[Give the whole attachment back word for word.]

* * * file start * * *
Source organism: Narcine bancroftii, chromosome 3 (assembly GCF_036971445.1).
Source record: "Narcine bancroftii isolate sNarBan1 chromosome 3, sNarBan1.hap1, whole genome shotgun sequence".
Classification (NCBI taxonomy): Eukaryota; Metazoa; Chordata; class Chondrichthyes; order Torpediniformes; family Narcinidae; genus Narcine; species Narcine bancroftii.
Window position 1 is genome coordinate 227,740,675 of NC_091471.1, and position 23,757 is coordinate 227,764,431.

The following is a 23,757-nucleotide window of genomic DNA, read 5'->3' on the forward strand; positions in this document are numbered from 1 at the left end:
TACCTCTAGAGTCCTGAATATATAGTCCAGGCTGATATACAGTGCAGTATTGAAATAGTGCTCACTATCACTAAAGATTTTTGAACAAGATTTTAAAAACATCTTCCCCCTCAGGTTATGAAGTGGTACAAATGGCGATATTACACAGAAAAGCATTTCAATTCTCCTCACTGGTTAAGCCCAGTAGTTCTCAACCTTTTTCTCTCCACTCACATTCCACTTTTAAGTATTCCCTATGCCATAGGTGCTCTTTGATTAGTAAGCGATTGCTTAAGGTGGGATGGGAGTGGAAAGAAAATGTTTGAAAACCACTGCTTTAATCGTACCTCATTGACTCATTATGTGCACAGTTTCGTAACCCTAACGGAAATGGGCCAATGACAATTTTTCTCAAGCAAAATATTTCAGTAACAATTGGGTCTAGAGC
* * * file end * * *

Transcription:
Source organism: Narcine bancroftii, chromosome 3 (assembly GCF_036971445.1).
Source record: "Narcine bancroftii isolate sNarBan1 chromosome 3, sNarBan1.hap1, whole genome shotgun sequence".
Classification (NCBI taxonomy): Eukaryota; Metazoa; Chordata; class Chondrichthyes; order Torpediniformes; family Narcinidae; genus Narcine; species Narcine bancroftii.
Window position 1 is genome coordinate 227,740,675 of NC_091471.1, and position 23,757 is coordinate 227,764,431.

The following is a 23,757-nucleotide window of genomic DNA, read 5'->3' on the forward strand; positions in this document are numbered from 1 at the left end:
TACCTCTAGAGTCCTGAATATATAGTCCAGGCTGATATACAGTGCAGTATTGAAATAGTGCTCACTATCACTAAAGATTTTTGAACAAGATTTTAAAAACATCTTCCCCCTCAGGTTATGAAGTGGTACAAATGGCGATATTACACAGAAAAGCATTTCAATTCTCCTCACTGGTTAAGCCCAGTAGTTCTCAACCTTTTTCTCTCCACTCACATTCCACTTTTAAGTATTCCCTATGCCATAGGTGCTCTTTGATTAGTAAGCGATTGCTTAAGGTGGGATGGGAGTGGAAAGAAAATGTTTGAAAACCACTGCTTTAATCGTACCTCATTGACTCATTATGTGCACAGTTTCGTAACCCTAACGGAAATGGGCCAATGACAATTTTTCTCAAGCAAAATATTTCAGTAACAATTGGGTCTAGAGC